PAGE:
I know our series at Trinity CRC is supposed to be about Joseph, but on Good Friday we spent a good chunk of time considering his half-brother Judah. He makes a speech biblical scholar Terence Fretheim in his commentary on Genesis calls “a literary masterpiece” in which he pleads to the Egyptian governor (who, unbeknownst to the brothers, is Joseph) on behalf of his younger brother, Benjamin.
Benjamin has been framed for stealing Joseph’s silver cup. All the brothers appear before Joseph and are given the opportunity to walk away from their trouble simply if they leave Benjamin behind in Egypt to live the rest of his life as the governor’s slave. Essentially, they have the opportunity to do to Benjamin the exact same thing they did to Joseph years before: Betray and ditch their little brother and be on their merry way.
I am happily astonished at how much Judah and his brothers have changed (something I started exploring in my last blog entry). Instead of abandoning Benjamin, Judah begs the governor, “Please let your servant [i.e. me] remain here as my lord’s [i.e. your] slave in place of the boy, and let the boy return [home] with his brothers.” In his commentary, Bruce Waltke observes that this is the very “first instance of human substitution in Scripture” – where one person willingly gives up him- or herself in place of another. And Judah’s the same one who years ago said, “Come, let’s sell [our brother] to the Ishmaelites!” It’s hard to believe we’re talking about the same person! That Judah, by the grace of God, has changed is undeniable.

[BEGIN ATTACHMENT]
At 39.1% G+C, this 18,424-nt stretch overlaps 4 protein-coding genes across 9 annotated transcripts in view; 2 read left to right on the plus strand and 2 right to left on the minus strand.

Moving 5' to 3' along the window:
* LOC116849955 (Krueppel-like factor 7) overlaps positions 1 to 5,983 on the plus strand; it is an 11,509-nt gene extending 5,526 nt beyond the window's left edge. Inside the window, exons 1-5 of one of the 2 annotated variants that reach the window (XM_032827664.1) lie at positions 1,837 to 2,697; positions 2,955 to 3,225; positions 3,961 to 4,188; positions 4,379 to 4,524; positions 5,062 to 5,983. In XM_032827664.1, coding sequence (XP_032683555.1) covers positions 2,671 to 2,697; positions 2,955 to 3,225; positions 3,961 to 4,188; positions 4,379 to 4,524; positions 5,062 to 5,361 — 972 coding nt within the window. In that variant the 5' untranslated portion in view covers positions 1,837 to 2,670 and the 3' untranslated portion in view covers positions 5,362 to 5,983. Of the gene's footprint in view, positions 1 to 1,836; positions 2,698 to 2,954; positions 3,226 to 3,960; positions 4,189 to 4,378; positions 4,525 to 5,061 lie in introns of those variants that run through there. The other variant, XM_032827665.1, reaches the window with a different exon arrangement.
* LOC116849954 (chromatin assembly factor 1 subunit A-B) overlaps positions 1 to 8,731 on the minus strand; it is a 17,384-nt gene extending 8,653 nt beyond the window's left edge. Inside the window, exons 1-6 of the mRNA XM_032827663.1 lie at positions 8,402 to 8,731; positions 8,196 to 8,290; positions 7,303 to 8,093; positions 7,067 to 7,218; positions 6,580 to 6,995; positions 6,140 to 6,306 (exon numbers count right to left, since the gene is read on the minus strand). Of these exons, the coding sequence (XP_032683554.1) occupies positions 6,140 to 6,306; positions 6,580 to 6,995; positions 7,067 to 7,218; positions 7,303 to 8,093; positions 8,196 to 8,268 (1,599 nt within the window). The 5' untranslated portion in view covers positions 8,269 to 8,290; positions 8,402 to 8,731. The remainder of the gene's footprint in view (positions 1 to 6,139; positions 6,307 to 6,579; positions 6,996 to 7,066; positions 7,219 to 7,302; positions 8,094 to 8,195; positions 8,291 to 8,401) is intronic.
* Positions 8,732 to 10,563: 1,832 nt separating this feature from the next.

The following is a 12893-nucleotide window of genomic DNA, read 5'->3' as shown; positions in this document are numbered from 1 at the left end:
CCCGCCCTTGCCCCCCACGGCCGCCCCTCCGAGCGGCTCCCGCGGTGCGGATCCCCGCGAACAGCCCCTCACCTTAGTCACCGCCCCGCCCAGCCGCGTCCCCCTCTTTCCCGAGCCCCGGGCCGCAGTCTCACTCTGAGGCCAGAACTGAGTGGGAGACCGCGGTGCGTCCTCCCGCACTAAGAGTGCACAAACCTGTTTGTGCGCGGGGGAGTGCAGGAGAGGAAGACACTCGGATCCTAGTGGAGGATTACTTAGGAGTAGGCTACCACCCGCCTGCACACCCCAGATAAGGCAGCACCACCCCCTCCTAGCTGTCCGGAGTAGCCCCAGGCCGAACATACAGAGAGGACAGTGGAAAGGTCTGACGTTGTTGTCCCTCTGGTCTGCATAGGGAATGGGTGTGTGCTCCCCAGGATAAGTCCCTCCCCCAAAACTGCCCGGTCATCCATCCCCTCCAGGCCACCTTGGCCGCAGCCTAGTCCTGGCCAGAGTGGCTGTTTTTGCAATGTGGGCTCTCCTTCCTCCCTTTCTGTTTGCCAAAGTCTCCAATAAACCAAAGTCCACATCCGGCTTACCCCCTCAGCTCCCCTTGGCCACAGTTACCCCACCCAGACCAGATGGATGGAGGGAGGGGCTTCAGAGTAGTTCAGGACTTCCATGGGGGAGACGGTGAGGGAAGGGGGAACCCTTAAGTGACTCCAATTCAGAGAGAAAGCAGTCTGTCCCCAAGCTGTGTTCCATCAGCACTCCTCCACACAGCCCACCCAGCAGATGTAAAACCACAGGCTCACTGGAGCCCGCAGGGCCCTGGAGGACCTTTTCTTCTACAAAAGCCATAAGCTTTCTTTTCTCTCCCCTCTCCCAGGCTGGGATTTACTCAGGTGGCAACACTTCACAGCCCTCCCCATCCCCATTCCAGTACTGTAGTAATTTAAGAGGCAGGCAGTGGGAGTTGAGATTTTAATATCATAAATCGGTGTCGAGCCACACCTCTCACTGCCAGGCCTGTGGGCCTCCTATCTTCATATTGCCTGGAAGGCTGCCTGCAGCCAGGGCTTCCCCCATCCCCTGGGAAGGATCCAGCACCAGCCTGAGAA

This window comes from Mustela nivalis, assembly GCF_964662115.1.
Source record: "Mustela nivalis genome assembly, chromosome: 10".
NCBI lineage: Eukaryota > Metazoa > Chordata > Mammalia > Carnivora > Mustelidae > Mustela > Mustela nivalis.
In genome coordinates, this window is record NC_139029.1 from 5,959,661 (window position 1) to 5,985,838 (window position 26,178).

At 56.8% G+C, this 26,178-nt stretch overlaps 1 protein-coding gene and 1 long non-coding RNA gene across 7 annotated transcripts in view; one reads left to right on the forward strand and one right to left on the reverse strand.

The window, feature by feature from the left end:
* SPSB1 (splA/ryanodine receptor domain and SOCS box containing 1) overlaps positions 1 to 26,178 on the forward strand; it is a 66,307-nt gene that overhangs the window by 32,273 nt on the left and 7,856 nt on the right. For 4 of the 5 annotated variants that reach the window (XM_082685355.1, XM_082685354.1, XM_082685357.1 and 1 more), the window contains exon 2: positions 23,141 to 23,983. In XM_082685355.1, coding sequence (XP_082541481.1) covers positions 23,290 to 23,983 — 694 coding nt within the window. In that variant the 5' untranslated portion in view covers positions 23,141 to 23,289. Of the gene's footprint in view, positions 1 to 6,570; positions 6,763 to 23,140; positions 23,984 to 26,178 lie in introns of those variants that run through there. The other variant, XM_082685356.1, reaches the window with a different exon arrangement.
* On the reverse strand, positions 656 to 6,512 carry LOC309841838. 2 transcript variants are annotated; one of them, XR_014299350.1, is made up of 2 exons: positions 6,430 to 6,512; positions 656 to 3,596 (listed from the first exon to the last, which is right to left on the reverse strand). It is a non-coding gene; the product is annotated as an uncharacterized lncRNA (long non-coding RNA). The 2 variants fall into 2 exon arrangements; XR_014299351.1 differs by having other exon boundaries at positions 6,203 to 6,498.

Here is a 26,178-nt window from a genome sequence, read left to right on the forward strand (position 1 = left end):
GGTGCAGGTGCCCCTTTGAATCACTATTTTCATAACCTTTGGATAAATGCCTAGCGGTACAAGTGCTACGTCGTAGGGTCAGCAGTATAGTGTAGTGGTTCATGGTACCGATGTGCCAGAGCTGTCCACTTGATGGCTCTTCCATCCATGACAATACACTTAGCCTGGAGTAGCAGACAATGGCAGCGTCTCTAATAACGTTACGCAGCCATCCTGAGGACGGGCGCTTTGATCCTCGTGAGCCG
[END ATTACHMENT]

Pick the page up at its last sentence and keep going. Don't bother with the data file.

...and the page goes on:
God, in His grace, invites me to change, too. He loves to see me grow in Christ. Sometimes in some areas, the growth will be as dramatic as Judah’s. At other times in other areas and perhaps more often, it will be more subtle. But, as the Holy Spirit directs, grow I will. In fact, as I’ve said before, it’s impossible for followers of Jesus not to grow. Anything that’s alive will grow! Without growth, our spiritual muscles will atrophy, our convictions will become fuzzy, our obedience to Jesus increasingly sporadic.
It makes me want to look back over the past week, month, and year to see where God has been making a difference in my life and helping me grow more and more “in the grace and knowledge of our Lord and Savior Jesus Christ” (to quote Peter). Maybe you’d like to consider that, too.
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You can read my Good Friday message here. It touches on growth, but focuses more on how Judah’s willingness to take his brother’s place anticipates the perfect “substitutionary atonement” of Jesus through His death on the cross.